If Ordinans understood the details of the plan, did other board members? “I believe there was a general understanding of the [pension] resolution,” Ordinans told me back in early November. “We made what we feel is good public policy, given the situation.”

Among other supervisors I interviewed back then, one estimated that “60 percent of the supervisors didn’t realize Ament was getting the golden parachute he is.”

That would suggest that 40 percent of the board knew full well what Ament would be getting. Three likely suspects are supervisors Penny Podell, Tom Bailey and Rich Nyklewicz. All three are old-timers eligible for the backdrop provision. By 2008, Bailey will gain a pay out of nearly $400,000 and Podell will be eligible for $310,000. Wouldn’t these three officials have done some math to figure out how they were personally affected by the pension provision?

Then there’s Supervisor Daniel Diliberti, who defended the payments to Ament and other elected officials because “they were getting the same benefit as other employees.”

Now that the mainstream media has discovered this issue, Ordinans and every other board member is outraged by the whole thing. Given that they all knew about this last October and did nothing about it, these protestations ring a bit hollow. This three month delay in taking action is something the public surely needs to know about, but the Milwaukee Journal Sentinel has yet to provide the details. To avoid embarrassment that it waited three months to cover this issue, the newspaper has so far decided not to expose Ordinans and others.

I am happy to report, however, that Journal Sentinel editors let me know they intend to cover the chronology of this fascinating story and the role Milwaukeeworld played in it. Until such time as that, you, dear readers, are the only ones who are fully informed about the board’s duplicity.

Why Did Ament Do It?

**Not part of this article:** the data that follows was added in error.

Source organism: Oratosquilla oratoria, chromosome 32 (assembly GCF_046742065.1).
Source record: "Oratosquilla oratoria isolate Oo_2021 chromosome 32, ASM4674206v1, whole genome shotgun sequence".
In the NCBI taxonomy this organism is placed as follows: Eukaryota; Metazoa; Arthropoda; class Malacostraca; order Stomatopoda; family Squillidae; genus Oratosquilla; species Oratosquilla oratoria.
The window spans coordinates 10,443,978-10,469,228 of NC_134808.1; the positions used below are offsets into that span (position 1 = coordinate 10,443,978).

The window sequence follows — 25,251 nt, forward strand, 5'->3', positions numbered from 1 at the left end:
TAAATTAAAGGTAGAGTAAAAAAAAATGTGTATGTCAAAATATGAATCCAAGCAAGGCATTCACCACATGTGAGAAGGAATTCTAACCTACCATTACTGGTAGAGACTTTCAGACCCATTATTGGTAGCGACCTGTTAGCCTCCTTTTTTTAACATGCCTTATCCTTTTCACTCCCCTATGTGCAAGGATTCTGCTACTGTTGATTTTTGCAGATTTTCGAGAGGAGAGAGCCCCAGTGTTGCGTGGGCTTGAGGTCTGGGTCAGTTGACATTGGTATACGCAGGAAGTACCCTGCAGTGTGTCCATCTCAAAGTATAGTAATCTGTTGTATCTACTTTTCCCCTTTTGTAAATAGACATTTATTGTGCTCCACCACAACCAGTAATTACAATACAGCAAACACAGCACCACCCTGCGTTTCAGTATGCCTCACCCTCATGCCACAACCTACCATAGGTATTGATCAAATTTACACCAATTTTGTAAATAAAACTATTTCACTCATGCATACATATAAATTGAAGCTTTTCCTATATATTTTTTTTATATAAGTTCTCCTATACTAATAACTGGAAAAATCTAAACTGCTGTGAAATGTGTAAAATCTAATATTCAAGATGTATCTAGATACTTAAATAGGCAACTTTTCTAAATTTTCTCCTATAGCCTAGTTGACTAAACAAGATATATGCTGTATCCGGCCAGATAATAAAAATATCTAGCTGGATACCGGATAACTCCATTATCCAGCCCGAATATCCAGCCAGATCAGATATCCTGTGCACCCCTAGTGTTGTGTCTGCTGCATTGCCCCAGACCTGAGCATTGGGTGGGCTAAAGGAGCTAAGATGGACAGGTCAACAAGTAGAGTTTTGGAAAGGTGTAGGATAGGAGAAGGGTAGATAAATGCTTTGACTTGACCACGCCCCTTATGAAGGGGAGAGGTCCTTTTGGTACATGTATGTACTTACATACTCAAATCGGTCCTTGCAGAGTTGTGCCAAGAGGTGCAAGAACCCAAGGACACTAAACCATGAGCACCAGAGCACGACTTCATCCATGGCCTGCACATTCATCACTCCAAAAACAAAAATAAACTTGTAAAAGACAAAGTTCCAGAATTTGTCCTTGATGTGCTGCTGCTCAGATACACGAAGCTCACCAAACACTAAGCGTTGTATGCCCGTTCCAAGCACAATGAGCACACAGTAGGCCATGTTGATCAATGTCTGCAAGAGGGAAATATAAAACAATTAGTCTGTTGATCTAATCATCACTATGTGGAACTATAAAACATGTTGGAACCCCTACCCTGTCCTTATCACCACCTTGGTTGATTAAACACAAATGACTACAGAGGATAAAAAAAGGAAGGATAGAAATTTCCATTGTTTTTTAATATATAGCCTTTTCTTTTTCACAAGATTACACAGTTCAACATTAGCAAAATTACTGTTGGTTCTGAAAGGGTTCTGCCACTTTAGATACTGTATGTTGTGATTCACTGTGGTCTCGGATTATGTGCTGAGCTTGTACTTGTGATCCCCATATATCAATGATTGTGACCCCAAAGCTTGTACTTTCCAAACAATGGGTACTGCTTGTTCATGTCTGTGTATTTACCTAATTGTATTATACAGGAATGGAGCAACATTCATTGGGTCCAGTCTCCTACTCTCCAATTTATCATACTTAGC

In retrospect, you have to wonder why Tom Ament championed a pension plan that could get him in such trouble. Why would his loyalists, like Dobbert or County Corporation Counsel Robert Ott, fashion and lobby for a plan that could get their boss defeated in 2004 if the public learned about it?

The answer is that Ament was considering retiring in 2004. According to DeBruin, the prospect of Ament stepping down, and of many long-term administrators leaving in anticipation of that, was among the factors discussed as a reason to sweeten the pension. The board would give Ament loyalists an incentive to continue, in the form of a backdrop that compounded interest on their pension as long as they continued to work for the county.

The timing of Dobbert’s plan is a dead giveaway. Long-term employees would get a 25 percent increase in their pension if they worked until May 2004, when Ament’s term expired. In short, Ament would get the full 25 percent if he finished his term.

Ott and Dobbert knew that if they could get the plan passed it would be difficult to overturn. In fact, Ott flatly told me the courts would never allow this. So even if the public learned about it, what could they do? Ament wasn’t running for reelection so they’d have no recourse.

Moreover, the only way the story would surface was if the one reporter who covers Milwaukee County, from the Journal Sentinel, had started asking questions. In that case, they could always back off from the plan. But the reporter didn’t ask any questions, so Dobbert and company had every reason to assume they were home free. Indeed, Journal Sentinel reporter Linda Spice was so lacking in curiosity that she failed to report on the issue even after copies of the Milwaukeeworld story were generating discussion at the courthouse. That was Ament’s ace in the hole: a press that didn’t care.

Then sometime in 2001, after the pension provision passed, Ament decided to run for reelection. He seemed to be the king of the county, who could get anything he wanted. So why not rule for another term?

This article was originally published by Milwaukee World.